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I can’t forget the old days. It all started November 17, 1905. A treaty. A bad one. Japan claimed that we were theirs, even our precious treasures and properties. And most importantly, our people.


A door burst open in my mind.


There stood a well-dressed soldier backed by a tall man in shabby clothes who looked like he was trying to hide his face. Were they here for my mother? I had heard rumors. No! My father had disappeared only a few months ago; I could not lose her too.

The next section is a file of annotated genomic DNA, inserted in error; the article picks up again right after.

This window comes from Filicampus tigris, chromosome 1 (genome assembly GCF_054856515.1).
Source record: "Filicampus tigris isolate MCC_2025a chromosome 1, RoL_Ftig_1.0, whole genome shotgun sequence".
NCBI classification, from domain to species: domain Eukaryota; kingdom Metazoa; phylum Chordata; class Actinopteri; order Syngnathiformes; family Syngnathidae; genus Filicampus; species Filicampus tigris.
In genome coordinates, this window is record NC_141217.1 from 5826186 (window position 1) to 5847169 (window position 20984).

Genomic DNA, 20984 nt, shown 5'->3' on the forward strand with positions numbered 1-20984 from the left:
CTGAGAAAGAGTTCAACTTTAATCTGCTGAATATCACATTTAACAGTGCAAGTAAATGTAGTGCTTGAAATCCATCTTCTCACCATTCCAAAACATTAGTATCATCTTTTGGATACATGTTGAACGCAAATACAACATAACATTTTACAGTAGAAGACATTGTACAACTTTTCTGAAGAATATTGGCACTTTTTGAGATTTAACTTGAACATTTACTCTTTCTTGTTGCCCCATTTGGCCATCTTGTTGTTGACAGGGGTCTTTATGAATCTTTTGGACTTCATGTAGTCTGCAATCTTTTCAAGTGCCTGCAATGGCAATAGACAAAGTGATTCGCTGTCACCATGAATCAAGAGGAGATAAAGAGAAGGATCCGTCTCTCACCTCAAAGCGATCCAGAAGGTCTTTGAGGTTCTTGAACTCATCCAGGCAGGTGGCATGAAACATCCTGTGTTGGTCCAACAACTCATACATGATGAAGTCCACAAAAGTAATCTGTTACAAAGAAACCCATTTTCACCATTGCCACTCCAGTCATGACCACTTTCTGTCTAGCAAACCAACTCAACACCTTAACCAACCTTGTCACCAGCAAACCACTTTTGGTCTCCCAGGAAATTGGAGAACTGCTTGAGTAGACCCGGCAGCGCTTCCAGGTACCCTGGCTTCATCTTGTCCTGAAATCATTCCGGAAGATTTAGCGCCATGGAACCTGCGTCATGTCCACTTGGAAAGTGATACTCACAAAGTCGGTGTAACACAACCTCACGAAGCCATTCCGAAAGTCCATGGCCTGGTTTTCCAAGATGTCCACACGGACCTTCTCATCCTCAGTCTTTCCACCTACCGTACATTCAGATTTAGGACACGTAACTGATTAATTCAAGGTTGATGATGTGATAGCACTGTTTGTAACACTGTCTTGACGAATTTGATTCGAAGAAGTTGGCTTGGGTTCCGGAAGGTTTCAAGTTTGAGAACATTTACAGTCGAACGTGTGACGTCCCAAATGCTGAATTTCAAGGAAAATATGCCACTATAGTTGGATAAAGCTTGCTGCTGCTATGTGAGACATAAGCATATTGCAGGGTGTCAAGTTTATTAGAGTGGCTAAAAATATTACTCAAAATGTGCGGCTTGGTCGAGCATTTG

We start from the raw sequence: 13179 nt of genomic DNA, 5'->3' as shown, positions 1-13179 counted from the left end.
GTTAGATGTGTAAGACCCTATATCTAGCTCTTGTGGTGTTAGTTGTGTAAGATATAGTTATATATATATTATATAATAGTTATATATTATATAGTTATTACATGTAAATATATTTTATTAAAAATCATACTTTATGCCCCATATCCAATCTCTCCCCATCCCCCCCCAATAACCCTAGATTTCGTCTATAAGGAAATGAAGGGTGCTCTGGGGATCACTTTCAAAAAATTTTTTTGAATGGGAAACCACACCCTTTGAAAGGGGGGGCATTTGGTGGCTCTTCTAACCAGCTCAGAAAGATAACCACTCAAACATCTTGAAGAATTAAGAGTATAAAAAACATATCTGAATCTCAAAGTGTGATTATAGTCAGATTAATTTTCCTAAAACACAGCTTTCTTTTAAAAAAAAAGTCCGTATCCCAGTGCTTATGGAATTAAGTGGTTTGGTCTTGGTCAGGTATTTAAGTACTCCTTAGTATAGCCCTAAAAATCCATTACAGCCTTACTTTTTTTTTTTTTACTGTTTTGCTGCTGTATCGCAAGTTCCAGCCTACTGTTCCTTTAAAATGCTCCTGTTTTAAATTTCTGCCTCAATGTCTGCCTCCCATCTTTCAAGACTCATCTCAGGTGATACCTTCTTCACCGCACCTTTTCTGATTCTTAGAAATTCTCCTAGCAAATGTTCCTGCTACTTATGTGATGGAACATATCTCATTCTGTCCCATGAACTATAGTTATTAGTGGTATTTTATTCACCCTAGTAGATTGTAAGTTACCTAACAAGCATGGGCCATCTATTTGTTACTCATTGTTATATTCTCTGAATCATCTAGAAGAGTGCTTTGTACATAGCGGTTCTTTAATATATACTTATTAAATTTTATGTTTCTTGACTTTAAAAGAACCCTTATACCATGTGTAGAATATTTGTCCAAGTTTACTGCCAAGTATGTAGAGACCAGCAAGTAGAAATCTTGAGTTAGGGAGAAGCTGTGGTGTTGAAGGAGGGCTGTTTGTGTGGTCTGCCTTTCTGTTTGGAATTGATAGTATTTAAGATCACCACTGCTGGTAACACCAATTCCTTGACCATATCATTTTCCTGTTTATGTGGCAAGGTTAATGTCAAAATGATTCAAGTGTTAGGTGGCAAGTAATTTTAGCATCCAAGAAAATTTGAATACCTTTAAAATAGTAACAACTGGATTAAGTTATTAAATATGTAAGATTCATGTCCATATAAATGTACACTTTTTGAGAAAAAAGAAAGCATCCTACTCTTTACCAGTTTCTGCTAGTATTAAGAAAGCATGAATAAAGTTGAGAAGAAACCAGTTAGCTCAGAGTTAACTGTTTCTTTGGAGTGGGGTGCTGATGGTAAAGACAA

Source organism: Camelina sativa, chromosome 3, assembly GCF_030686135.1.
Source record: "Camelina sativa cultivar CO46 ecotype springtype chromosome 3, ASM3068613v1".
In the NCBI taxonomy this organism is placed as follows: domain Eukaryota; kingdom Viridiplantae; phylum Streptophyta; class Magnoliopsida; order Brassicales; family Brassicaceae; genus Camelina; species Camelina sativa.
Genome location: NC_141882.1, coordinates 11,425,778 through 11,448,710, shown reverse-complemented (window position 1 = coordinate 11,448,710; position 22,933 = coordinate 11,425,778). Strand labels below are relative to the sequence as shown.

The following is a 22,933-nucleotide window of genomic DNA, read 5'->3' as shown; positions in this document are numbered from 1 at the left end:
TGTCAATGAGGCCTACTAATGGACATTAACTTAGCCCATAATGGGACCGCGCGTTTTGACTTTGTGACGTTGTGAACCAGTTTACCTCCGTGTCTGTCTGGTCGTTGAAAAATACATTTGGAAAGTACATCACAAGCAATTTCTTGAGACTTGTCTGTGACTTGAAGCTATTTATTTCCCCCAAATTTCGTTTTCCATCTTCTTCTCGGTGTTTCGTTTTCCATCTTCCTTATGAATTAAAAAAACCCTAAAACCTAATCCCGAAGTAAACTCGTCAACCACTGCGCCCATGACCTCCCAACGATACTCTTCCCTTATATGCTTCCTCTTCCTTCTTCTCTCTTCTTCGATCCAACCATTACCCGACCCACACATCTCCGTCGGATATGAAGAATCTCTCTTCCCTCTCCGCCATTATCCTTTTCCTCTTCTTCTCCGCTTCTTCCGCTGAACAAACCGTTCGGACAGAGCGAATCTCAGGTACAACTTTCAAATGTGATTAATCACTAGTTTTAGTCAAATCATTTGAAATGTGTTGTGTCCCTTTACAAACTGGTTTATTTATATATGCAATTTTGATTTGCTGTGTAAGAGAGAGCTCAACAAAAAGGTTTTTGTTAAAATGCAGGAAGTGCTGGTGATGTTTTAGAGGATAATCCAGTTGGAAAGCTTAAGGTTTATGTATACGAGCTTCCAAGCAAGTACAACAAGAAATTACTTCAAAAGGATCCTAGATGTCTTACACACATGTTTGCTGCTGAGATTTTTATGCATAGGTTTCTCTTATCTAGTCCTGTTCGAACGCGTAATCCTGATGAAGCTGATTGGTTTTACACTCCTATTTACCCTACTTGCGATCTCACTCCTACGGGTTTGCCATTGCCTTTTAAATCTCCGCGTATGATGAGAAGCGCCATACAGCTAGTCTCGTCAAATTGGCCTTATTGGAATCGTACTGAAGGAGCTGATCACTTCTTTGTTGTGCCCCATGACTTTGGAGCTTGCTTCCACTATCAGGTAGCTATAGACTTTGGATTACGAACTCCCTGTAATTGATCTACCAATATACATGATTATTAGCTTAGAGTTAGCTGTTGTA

The soldier barked commands while the other person translated. “It is an order from the Japanese government that all women should deport to Japan tomorrow morning. Report to the dock at 6 A.M. Disobey and you will be killed.” Fluent Korean. Familiar voice. I slowly turned to my mother. Her face was a puzzle of confusion, sorrow, and joy.


The soldier spun and marched away without so much as a bow while the translator hesitated and turned to follow. As his footsteps receded, I could see he was limping, I knew only one person who walked like that. And I crumpled to the ground.






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